Nonprofit Spotlight: Reach Out Colorado Connecting residents in need with services that help
Post Independent Contributor
The nation’s economy may be showing signs of improvement, but for some Colorado River valley residents, gainful employment remains elusive.
According to Dave Bottroff, director of Reach Out Colorado, a lot of folks are in need, particularly in Parachute. “There’s no work in Parachute since the gas rigs pulled out,” he explained. “And there’s no public transportation from Parachute to Rifle or Parachute to anywhere upvalley.” For some, no car means no job interview. No job interview means no work, and we all know what that means: Overdue bills. No food. Possible eviction.
So, Bottroff and his wife Jeanne started Reach Out Colorado, an organization that connects those in need with those who can help.
In other words, Bottroff is a services broker. He works with Catholic Charities, Feed My Sheep, Early Childhood Network, Salvation Army, LIFT-UP, and Tom’s Door, among others, and takes referrals from the Department of Human Services. “When something happens, people don’t know where to go for help,” said Bottroff. “We get agencies together to [provide assistance] so people aren’t on the street.”
Even Bottroff himself has provided transportation to doctors’ appointments and job interviews. He drove a man around for six hours the other day. “He applied for several jobs and went to the [Department of Motor Vehicles],” explained Bottroff. “He didn’t have any money and had six kids at home and a seventh one on the way.”
Bottroff, a semi-retired pastor at the Seventh-day Adventist Church in Rifle, was inspired by Lee Price, who runs a similar organization in New Castle called the River Center. “I’ve always wanted to do something in town, and Lee didn’t have the resources to go beyond Silt,” said Bottroff, who set up shop at 111 E. Third St. in Rifle about 15 months ago.
The ROC, funded by grants and private donations, offers emergency assistance, senior assistance, a Latino outreach program, and an Angel Tree during the holidays. But the organization’s crowning jewel, said Bottroff, is the Totes of Hope program, which supplies food to elementary school children in the Re-2 school district. “Teachers discovered that when kids go home for the weekend, they’re not getting good nutrition at home,” he explained. And on Mondays, the kids come to school too hungry to concentrate. “We send home food in bags on the weekend that parents can incorporate into meals,” he added.
Totes of Hope (TOH) is organized in Colorado by the Food Bank of the Rockies. Each week, more than 15,000 eligible students around the state receive a bag of food to supplement weekend meals.
Families enrolled in Headstart or the Free or Reduced Lunch Program at Highlands, Wamsley and Graham Mesa elementary schools can apply for the TOH bags through school guidance counselors. The ROC distributed close to 240 bags weekly during the 2012/2013 school year.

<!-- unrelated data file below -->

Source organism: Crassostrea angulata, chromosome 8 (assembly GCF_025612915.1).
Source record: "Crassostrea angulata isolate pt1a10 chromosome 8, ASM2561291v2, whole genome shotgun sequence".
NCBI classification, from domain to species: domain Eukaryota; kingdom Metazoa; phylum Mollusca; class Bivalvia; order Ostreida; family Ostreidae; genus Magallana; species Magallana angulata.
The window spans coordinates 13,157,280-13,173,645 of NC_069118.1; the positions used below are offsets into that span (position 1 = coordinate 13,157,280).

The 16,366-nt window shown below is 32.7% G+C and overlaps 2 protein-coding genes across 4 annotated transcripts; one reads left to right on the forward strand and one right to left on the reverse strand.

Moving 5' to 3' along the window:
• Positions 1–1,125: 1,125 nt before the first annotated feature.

Rifle resident Kim Regan runs the TOH program for the ROC out of a small space in the basement of Rifle’s Seventh-day Adventist Church. She and regular volunteers pack totes every Tuesday night for distribution on Thursdays. Each bag contains 8–9 pounds of nonperishable goods, including canned fruits and vegetables, pasta and sauce, and snacks for the kids.
The food arrives monthly from the Food Bank of the Rockies on palettes, she explained. Volunteers get it off the truck and carry it down 14 stairs to the basement of the church. Every Tuesday night, they pack totes for the week and carry them back upstairs when it’s time for delivery. And, said Regan, there’s a lot of paperwork involved. “Since it goes through the [Food Bank of the Rockies], we have to account for all the food,” she said.
TOH provided 70 bags a week this year for summer schools and 60 bags a week for other local educational programs. Guidance counselors from the elementary schools served by TOH were not available for comment, but Regan said kids love the totes.
Both she and Bottroff agree that volunteers and businesses make the ROC rock. Regan said without Rifle Truck and Trailer, the TOH program would not exist. “No matter what, they donate time every week to pick up the food at the [Garfield County] fairgrounds and deliver it to the church.”
Bottroff says Columbine Ford in Rifle has fixed four vehicles for free in the past year for people in dire straits. “It makes me cry just to think of it,” he said.
Bottroff plans to expand the TOH program to Rifle Middle School this fall, and that means more food to store. He hopes someone will step up with about 1,000 square feet of donated space — preferably on the ground floor — so the ROC can continue to do what Bottroff calls “God’s work.” “The apostle James said ‘true religion is to help widows, feed the hungry, and care for the fatherless,’” said Bottroff. “I feel real good about what I do.”
Start a dialogue, stay on topic and be civil.
If you don't follow the rules, your comment may be deleted.
The final four: Glenwood Springs police chief candidates talk policing philosophies at community meet and greet
Thirty-six candidates applied for the Glenwood Springs chief of police position. None of the candidates were from within the Glenwood Springs Police Department.